I have only been at my job for a month so many of these terms are new to me but I have lived in this area most of my life and I have seen first-hand the changes in my community. Working for United Way I get a chance to make a change and be part of that change for which I am grateful for.

With many people wanting to turn their backs to substance abuse, I was wondering if any of you could share some other tips on how to invest in and support your community when it comes to substance abuse?

The Wall Street Journal did an article on heroin use in rural America and our tiny town was featured…definitely not something you want your area known for. http://www.wsj.com/articles/SB10001424127887323997004578640531575133750

 

Submitted by Sarah Rabideau on Tue, 2015-03-24 11:12

Jeff Raderstrong

partner organization, blog contributor

Sarah--thanks for this question. It sounds like you are grappling with some tough challenges, and I thank you for bringing this question to us. I'll defer to others, since I don't have much experience in the area of substance abuse, but I will say that we at Living Cities have found that galvanizing people around a "shared result" is helpful to get people to pay attention to your issue and mobilize resources around the challenge. This "shared result" should be broad, but actionable, and measurable over time--something like "decrease the instances of substance abuse by 10% over five years." By setting a clear target, each partner can see themselves in the goal and contribute in the ways they can. For more on this, read our blog post on the topic: https://www.livingcities.org/blog/734-what-makes-collective-impact-a-powerful-tool-for-systems-change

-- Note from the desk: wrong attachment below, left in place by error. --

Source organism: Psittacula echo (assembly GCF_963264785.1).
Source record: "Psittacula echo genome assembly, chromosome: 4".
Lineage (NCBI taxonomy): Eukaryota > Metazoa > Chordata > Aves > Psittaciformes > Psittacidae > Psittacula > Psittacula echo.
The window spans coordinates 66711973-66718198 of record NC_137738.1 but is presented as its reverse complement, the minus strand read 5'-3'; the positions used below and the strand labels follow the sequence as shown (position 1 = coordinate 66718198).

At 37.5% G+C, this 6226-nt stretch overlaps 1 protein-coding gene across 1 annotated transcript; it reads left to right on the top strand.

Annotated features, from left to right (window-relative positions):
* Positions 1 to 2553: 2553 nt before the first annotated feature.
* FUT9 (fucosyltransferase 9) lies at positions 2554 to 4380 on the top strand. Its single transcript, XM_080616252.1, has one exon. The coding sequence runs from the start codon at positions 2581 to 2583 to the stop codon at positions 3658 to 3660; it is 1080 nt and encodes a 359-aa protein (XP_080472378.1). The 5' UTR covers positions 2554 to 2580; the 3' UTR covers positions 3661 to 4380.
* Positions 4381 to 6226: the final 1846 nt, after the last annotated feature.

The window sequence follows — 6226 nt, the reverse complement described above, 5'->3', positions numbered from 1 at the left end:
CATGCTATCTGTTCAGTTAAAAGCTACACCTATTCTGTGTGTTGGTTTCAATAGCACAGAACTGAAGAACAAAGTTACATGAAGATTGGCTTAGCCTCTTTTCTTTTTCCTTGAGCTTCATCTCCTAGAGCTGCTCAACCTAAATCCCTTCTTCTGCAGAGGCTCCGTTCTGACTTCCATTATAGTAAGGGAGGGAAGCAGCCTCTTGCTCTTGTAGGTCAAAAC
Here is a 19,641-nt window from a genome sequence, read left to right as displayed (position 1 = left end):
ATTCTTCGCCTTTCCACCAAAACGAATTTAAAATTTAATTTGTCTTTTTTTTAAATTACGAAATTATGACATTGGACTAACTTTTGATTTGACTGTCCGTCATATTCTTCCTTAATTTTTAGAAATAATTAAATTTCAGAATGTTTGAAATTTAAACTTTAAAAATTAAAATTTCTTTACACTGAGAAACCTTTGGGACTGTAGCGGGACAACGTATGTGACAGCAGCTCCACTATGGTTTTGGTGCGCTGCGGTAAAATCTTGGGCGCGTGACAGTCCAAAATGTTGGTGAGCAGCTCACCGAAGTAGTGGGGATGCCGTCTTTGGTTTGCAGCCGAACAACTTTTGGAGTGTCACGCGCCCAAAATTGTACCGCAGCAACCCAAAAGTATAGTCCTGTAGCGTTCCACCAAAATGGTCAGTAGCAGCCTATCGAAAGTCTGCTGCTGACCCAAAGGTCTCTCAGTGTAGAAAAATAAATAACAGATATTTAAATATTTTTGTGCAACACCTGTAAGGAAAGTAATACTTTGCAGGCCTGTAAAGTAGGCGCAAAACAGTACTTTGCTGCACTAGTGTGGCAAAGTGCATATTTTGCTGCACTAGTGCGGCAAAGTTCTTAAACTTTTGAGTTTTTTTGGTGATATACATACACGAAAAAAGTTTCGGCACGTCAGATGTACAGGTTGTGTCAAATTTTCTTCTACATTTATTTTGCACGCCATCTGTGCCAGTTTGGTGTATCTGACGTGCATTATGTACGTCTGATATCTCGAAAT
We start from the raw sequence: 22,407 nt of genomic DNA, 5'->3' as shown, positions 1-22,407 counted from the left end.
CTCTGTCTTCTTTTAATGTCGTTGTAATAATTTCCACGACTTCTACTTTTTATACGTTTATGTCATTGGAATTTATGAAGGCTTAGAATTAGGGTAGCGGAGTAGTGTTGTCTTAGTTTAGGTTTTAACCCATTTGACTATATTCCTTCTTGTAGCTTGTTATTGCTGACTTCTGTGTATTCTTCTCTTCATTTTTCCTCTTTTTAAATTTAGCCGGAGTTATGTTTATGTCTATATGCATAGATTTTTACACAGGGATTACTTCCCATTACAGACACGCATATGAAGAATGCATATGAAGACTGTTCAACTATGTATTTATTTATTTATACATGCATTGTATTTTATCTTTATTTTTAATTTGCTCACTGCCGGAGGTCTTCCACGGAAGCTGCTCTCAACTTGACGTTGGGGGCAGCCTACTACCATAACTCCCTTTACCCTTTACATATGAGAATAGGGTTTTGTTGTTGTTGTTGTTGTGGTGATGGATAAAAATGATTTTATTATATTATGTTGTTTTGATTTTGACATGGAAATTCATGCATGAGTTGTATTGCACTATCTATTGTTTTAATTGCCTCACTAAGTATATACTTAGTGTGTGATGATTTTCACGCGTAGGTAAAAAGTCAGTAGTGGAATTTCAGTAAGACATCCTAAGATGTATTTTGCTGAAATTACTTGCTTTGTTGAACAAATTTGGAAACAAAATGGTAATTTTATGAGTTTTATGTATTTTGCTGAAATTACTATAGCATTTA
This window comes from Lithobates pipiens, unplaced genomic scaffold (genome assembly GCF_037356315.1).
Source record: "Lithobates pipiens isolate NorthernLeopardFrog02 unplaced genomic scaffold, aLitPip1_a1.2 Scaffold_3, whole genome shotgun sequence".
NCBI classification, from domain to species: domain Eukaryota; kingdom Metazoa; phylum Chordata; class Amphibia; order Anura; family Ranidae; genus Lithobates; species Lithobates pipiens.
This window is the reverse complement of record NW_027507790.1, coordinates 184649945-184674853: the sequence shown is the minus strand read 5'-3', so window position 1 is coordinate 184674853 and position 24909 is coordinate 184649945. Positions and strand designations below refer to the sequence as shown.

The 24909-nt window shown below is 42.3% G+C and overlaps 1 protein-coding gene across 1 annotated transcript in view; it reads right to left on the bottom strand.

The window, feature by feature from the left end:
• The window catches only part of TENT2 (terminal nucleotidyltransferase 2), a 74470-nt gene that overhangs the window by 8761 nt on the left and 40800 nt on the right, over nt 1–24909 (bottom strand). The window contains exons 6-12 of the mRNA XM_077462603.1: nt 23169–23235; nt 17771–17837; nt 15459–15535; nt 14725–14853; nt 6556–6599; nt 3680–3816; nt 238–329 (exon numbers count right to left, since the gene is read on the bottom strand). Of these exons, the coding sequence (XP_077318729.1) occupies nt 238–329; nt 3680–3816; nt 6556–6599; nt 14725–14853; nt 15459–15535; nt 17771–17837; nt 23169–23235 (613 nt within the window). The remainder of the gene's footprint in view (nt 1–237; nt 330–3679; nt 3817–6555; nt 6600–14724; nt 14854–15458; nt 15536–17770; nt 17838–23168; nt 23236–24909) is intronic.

Submitted by Jeff Raderstrong on Wed, 2015-03-25 19:20

Jena' Bradley

backbone organization

Sarah,